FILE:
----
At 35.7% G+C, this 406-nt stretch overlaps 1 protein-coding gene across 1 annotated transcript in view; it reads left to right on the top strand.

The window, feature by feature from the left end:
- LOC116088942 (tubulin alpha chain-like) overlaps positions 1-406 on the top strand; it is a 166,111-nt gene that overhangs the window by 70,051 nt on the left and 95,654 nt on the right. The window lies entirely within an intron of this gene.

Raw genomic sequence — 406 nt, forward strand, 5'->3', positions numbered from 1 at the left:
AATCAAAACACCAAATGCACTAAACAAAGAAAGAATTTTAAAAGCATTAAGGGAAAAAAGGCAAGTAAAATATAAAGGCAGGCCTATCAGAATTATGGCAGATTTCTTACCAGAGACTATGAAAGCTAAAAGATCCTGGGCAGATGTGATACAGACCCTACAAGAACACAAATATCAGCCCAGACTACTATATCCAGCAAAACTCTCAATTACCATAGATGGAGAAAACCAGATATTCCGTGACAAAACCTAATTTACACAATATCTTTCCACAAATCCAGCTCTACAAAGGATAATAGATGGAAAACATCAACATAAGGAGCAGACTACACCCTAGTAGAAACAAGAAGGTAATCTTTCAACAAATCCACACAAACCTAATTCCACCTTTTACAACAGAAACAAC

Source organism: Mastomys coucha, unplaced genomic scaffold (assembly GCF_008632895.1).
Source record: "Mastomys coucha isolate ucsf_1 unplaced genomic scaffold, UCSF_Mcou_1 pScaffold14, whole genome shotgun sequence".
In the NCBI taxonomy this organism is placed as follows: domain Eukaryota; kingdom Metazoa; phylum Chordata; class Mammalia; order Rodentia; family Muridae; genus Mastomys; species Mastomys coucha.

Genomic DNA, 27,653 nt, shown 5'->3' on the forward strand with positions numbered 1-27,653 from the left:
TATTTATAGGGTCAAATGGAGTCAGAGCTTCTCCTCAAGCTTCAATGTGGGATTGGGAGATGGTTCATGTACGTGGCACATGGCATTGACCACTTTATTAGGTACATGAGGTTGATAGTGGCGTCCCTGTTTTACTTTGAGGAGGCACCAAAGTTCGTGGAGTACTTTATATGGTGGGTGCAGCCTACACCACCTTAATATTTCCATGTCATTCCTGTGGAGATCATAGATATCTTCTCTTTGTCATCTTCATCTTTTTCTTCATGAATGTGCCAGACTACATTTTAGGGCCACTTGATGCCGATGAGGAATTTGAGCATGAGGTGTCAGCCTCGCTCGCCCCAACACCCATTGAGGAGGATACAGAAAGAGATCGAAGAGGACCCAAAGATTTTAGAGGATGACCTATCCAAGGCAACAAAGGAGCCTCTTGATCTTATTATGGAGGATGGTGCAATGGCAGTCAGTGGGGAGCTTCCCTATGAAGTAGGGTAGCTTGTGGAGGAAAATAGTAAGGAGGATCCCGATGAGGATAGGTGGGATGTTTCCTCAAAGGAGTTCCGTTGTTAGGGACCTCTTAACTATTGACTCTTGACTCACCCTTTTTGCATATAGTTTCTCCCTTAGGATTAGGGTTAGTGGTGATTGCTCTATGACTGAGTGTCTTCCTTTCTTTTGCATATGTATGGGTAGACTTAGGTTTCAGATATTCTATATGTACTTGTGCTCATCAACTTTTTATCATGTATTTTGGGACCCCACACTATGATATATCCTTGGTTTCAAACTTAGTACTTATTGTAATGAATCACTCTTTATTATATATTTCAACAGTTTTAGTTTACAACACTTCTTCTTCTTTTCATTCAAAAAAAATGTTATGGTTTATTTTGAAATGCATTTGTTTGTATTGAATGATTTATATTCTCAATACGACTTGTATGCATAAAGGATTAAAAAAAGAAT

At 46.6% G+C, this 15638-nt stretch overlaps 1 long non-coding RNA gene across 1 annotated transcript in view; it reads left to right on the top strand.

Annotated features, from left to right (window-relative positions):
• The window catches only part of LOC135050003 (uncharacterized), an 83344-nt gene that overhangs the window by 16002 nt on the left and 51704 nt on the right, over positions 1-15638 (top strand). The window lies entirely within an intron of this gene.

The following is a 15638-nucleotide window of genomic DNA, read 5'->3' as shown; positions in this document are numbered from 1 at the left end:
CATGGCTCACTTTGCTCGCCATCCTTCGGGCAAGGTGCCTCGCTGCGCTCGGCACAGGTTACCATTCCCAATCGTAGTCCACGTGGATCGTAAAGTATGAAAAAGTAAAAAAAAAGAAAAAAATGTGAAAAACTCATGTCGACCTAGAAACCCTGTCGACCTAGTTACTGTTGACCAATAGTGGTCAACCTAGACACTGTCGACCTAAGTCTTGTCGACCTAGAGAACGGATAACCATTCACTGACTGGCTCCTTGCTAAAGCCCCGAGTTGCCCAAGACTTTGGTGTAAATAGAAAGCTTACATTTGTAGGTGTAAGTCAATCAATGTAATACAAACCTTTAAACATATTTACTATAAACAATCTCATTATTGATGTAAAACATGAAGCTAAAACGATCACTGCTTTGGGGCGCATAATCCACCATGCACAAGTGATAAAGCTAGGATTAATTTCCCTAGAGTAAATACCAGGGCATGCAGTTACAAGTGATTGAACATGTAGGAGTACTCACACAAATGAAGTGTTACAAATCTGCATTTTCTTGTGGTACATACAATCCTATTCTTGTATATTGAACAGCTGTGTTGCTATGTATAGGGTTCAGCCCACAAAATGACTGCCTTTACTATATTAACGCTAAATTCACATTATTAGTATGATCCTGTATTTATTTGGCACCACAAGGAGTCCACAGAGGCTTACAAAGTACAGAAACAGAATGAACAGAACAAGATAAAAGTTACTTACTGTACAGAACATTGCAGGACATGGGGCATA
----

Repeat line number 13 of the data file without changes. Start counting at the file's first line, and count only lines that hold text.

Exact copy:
• The window catches only part of LOC135050003 (uncharacterized), an 83344-nt gene that overhangs the window by 16002 nt on the left and 51704 nt on the right, over positions 1-15638 (top strand). The window lies entirely within an intron of this gene.